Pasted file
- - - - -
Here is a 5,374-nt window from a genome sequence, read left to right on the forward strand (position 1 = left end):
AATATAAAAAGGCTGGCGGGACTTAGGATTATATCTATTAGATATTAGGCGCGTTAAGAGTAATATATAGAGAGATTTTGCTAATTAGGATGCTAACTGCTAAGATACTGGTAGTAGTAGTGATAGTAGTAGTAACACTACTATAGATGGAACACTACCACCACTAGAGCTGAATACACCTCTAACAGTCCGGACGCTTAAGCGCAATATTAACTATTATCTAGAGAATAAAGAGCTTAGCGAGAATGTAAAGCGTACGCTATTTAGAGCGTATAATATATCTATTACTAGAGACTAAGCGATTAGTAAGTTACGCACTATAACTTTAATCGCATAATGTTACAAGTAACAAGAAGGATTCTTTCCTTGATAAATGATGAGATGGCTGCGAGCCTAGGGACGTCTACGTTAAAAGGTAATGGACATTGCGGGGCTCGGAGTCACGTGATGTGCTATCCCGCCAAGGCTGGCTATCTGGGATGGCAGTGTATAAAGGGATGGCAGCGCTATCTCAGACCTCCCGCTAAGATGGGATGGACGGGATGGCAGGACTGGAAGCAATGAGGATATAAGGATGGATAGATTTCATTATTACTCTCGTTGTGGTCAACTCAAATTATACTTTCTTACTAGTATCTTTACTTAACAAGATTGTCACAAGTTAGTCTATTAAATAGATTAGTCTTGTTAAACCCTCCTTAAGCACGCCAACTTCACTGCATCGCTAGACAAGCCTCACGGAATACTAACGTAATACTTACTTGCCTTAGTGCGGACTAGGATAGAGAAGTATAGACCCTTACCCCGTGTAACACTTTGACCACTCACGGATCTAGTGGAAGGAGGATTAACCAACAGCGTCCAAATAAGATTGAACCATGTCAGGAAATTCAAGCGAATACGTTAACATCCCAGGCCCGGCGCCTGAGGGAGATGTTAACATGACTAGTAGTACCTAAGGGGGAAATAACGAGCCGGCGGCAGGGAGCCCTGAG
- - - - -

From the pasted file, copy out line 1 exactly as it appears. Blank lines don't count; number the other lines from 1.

Here is a 5,374-nt window from a genome sequence, read left to right on the forward strand (position 1 = left end):